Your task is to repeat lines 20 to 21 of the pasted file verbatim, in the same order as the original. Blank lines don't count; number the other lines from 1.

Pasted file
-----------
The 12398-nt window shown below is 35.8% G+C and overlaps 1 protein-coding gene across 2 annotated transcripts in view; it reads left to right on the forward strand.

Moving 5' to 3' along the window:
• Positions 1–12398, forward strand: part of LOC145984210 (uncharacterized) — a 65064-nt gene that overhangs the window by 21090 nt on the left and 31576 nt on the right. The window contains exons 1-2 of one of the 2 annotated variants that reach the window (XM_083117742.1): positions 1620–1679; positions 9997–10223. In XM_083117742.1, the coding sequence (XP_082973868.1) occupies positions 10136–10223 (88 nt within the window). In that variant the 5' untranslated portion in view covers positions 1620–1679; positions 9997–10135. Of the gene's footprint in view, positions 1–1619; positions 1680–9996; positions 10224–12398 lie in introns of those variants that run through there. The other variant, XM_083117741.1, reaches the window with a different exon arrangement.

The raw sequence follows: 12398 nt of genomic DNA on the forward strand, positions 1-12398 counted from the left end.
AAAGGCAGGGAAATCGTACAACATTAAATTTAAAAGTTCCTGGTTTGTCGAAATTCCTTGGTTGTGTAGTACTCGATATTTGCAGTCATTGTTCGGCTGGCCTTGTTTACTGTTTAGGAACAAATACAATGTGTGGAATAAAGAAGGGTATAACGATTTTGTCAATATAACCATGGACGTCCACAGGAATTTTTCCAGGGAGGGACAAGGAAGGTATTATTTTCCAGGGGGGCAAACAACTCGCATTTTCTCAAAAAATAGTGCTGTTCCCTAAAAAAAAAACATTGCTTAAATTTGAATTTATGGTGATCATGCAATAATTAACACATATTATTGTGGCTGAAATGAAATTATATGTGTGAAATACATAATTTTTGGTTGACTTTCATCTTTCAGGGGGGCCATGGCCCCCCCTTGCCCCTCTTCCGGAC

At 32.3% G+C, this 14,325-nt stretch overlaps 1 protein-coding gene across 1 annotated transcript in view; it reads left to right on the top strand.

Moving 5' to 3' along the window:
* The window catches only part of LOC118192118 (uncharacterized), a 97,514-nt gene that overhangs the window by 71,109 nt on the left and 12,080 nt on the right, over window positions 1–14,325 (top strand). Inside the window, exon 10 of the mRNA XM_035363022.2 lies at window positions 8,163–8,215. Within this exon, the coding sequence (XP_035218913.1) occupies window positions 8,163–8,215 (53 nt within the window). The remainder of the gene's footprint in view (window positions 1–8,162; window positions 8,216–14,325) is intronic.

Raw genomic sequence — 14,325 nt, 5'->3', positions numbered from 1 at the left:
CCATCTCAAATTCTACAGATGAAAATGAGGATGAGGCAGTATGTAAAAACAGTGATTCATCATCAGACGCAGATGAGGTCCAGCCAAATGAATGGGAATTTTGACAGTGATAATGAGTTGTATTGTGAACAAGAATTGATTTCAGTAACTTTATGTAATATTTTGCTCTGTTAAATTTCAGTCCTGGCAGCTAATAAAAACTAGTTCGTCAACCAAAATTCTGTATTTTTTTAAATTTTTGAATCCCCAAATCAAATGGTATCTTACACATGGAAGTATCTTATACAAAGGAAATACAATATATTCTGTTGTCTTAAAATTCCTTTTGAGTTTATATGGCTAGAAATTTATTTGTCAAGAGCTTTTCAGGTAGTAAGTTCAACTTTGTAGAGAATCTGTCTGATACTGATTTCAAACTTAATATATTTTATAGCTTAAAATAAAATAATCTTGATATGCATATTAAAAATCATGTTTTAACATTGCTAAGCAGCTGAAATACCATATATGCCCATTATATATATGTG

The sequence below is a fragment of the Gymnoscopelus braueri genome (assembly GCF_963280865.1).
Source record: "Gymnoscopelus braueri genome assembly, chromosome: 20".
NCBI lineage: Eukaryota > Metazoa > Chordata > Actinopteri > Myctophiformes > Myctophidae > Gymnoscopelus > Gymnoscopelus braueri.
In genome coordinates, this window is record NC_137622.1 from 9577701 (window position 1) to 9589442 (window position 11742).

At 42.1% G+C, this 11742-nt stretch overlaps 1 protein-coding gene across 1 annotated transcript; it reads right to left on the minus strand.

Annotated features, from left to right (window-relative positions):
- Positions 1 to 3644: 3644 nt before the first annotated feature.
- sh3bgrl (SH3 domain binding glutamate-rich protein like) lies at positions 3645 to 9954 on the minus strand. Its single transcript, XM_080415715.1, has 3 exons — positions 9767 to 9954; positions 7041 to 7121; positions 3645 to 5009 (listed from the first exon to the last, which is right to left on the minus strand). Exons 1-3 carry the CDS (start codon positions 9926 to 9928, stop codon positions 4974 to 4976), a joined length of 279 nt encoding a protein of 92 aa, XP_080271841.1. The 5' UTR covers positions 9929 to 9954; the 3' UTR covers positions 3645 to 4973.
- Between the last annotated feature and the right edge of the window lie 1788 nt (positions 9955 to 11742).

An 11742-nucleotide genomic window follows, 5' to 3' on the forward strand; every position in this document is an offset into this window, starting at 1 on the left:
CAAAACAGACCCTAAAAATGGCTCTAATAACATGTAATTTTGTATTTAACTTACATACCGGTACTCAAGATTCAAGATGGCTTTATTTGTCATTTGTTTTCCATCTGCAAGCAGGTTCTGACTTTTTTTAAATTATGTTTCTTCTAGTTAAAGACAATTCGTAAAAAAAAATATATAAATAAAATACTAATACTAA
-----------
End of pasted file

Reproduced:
An 11742-nucleotide genomic window follows, 5' to 3' on the forward strand; every position in this document is an offset into this window, starting at 1 on the left:
CAAAACAGACCCTAAAAATGGCTCTAATAACATGTAATTTTGTATTTAACTTACATACCGGTACTCAAGATTCAAGATGGCTTTATTTGTCATTTGTTTTCCATCTGCAAGCAGGTTCTGACTTTTTTTAAATTATGTTTCTTCTAGTTAAAGACAATTCGTAAAAAAAAATATATAAATAAAATACTAATACTAA